Dovedale providers walkers with a quiet retreat
Located on the southern tip of the Peak District, Dovedale is one of Derbyshire's greatest assets. Owned by the National Trust, the site is a walking mecca, which is still farmed with many sheep and often travelled to by Brits on days out.
Its most famous section is the wooden ravine, which features a series of stepping stones and is situated by the car park, meaning that it has easy access for those visiting.
According to Derbyshire UK, the stepping stones appear on 1,000s of postcards and are an iconic attraction which bring around one million visitors to Dovedale each year.
However, the website warns those not wanting to encounter a bottleneck of tourists should "keep away on sunny weekend afternoons."
The Derbyshire attraction is located 35 miles (about one hour) from Sheffield, 15 miles from Derby and 30 miles from Nottinghamshire.
It sits on the outskirts of the Peak District near the town of Ashbourne.
Those arriving by car can park for a fee of £2 and good road access is provided by the A515, which runs through the Peak District to just outside Birmingham. Motorists can also use the A52 from Derby to reach Dovedale.
Furthermore, the National Express 440 service runs from London to Manchester stopping at various points in Derbyshire and additional services to the edge of the Peak District are provided.
The Peak District also has a good train service, allowing visits to get around in an environmentally-friendly way.
Why Visit Dovedale?
Aside from the wealth of walking opportunities in Dovedale it is also a place of great geological and historical interest.
Many of the rocks in Dovedale used to form part of active coral reefs and around the sharp hills, in between which a river flowers, there are caverns and archways which provide visitors with hours of entertainment exploring.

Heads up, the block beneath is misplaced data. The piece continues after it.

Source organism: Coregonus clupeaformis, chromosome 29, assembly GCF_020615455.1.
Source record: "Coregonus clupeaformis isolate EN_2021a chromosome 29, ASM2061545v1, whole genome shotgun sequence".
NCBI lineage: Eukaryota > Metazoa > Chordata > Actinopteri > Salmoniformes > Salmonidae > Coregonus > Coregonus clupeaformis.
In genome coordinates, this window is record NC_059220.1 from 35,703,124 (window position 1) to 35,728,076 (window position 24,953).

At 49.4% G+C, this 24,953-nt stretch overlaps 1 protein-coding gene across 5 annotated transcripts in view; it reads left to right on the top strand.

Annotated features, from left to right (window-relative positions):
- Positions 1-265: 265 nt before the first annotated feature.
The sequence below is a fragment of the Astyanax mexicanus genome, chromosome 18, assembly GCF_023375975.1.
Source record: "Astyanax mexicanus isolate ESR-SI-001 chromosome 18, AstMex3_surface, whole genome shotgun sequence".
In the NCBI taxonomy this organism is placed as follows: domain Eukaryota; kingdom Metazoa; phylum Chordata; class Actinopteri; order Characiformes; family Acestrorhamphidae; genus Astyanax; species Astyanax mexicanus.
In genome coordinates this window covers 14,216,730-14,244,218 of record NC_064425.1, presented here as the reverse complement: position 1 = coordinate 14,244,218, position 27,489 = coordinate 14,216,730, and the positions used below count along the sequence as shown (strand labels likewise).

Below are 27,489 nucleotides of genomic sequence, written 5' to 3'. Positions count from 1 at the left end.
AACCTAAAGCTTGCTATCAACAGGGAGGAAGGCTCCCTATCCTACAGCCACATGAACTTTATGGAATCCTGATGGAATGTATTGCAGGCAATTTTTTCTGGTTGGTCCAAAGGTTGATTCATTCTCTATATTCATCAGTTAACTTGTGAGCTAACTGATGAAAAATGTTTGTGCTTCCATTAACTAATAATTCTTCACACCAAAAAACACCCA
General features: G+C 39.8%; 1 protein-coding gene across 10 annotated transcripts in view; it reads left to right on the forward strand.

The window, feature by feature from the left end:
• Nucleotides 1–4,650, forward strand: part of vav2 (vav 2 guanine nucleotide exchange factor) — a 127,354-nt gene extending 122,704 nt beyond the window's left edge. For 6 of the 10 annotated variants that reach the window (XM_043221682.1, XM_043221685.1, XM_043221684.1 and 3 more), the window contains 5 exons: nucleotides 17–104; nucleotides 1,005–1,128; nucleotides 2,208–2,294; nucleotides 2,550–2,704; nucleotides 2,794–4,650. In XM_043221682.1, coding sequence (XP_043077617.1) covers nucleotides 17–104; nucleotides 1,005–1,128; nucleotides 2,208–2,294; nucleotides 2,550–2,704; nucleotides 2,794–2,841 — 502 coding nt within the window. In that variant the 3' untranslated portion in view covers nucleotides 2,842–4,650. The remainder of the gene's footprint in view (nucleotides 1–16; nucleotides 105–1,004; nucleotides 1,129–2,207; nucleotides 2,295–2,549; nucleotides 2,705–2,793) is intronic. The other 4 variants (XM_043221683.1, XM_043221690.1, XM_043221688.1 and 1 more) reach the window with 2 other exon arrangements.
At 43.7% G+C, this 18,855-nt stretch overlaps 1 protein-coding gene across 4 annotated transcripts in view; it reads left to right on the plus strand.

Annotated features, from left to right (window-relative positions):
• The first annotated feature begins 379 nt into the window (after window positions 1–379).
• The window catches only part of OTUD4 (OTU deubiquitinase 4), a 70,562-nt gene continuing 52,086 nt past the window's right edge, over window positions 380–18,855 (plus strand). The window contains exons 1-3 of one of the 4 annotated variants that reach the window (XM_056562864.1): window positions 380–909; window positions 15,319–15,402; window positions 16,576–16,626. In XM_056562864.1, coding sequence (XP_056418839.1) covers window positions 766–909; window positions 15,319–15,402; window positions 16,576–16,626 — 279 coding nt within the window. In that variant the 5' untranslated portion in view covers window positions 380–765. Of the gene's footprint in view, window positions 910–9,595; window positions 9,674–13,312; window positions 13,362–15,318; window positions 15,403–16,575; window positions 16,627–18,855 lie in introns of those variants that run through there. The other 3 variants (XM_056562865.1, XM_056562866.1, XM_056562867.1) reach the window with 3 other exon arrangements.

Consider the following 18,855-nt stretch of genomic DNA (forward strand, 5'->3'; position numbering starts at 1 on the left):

There is also evidence that the area was inhabited in prehistoric times and archaeologists have found Bronze Age barrows and medieval farming equipment at the site.
Furthermore, sights such as Dovedale castle (which is actually a range of hills), the 12 apostles and lovers-leap are all places of beauty that those taking a stroll through the area will come across.
Lovers-leap is located not far from the famous stepping stones and it is named after a young women who threw herself off the hill's highest point upon hearing that her lover had been killed in the Napoleonic wars.
On Dovedale's south-side lies Thorpe Cloud, which is a domineering hill which the National Trust describes as a "an immense pile of calcareous material". It was formed over 350 million years ago on the "bed of warm shallow seas".
Visitors can ascend Thorpe Cloud to its summit from which they will be afforded panoramic views.
Dovedale also boasts a wood which has been designated a Grade One Site of Specific Interest by the Nature Conservation Review. It was named in the report as one of the premier limestone woodland's in England and is another fine example of the English countryside for visitors to explore.